The political world still is trying to figure out what caused U.S. Senator Trent Lott (R-MS) to announce that he will retire later this month--a full five years before his term runs out.
Timothy Noah, of Slate, notes the numerous theories that have been floated in both the mainstream and the alternative media. Those theories range from: (1) Lott is retiring because it's no fun to serve in Congress when you aren't in the majority; (2) Lott is planning to rake in big bucks as a lobbyist and wants to dodge new lobbying restrictions that take effect Jan. 1; (3) Lott is about to be exposed as having a relationship with a gay male escort.
But Noah cuts to what might be the most plausible reason for Lott's sudden desire to leave the Senate: Extortion. Someone is trying to extort the good senator? Nope, it might be the other way around.
Seems conservative Trent turned positively liberal when his beachfront home in Pascagoula, MS, was destroyed by Hurricane Katrina, and State Farm sought to deny coverage. The mega insurer determined that Lott's home was damaged not by high winds, which were covered by his homeowner's policy, but by flooding, which was not.
Lott, who has joined in the Republican chorus to trash trial lawyers, suddenly decided trial lawyers weren't so bad--not when a corporation was trying to screw him. (What if a corporation is trying to screw you or me? Lott seems to have no problem with that. You and I are to suck it up and be "rugged individualists.")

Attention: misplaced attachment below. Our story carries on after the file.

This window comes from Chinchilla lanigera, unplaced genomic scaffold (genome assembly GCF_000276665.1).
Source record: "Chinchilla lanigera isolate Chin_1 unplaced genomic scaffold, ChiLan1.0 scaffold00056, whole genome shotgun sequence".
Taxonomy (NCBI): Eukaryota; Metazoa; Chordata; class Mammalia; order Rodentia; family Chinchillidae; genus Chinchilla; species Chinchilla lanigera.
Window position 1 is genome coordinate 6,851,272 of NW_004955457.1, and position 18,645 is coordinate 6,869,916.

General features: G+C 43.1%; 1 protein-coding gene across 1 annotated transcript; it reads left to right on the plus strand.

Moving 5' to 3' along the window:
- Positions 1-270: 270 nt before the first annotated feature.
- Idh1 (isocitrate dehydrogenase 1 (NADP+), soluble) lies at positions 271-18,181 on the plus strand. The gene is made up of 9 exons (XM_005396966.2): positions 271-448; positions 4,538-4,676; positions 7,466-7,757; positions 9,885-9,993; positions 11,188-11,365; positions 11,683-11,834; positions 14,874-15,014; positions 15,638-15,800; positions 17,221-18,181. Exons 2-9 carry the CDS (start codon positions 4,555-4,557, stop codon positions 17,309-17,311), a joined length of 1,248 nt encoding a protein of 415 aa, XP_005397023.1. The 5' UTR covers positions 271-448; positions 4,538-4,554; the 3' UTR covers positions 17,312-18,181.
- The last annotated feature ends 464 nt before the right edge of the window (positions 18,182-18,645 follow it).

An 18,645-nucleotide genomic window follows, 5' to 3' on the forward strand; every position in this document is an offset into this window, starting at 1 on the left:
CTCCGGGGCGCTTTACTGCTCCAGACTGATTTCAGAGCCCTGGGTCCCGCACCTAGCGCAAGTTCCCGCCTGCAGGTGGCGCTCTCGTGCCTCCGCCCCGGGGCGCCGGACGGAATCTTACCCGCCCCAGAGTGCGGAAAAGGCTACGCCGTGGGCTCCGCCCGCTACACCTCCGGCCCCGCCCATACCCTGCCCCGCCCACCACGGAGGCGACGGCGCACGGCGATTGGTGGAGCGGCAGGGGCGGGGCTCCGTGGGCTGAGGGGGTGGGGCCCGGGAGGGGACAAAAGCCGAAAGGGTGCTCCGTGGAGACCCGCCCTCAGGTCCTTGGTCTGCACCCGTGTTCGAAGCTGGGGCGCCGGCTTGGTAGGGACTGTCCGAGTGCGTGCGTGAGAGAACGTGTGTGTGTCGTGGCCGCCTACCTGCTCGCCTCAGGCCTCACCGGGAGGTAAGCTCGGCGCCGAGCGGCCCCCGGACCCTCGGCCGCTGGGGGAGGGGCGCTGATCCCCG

Lott turned to his brother-in-law, mega trial lawyer Dickie Scruggs, who filed suit on Lott's behalf.
But the Trentster didn't stop there. He essentially used Congress to declare war on State Farm and the insurance industry, introducing or cosponsoring a number of bills that would have tightened the screws on insurers. Chuck Chamness, CEO of the National Association of Mutual Insurance Companies, said Lott phoned him and threatened "bringing down State Farm and the industry." A Wall Street Journal editorial writer compared Lott's campaign to "extortion."
Noah notes that the WSJ columnist probably used the term figuratively. But he indicates that knowledgeable people in the legal community wonder if Lott might have applied improper pressure on State Farm in the course of negotiating his claim. And such pressure could rise to the level of a criminal act.
A source of mine in the legal community, one who is familiar with the process of negotiating insurance claims, says it doesn't look good for Lott. "I really think that Lott is probably in huge trouble here," my source says. "This strongly appears to be extortion by a U.S. Senator, using his ability to initiate all kinds of federal legislative pressure on State Farm in an attempt to get his way in a civil claim. "
This is serious stuff, but former Mississippi Judge Wes Teel, who blogs at Gulf Coast Realist, has a very funny take on Lott and related matters. Teel was wrongly convicted in the Paul Minor case and is to report to federal prison later this month. Remarkably, his sense of humor is still intact, and his take on the Lott situation should draw more than a few chuckles.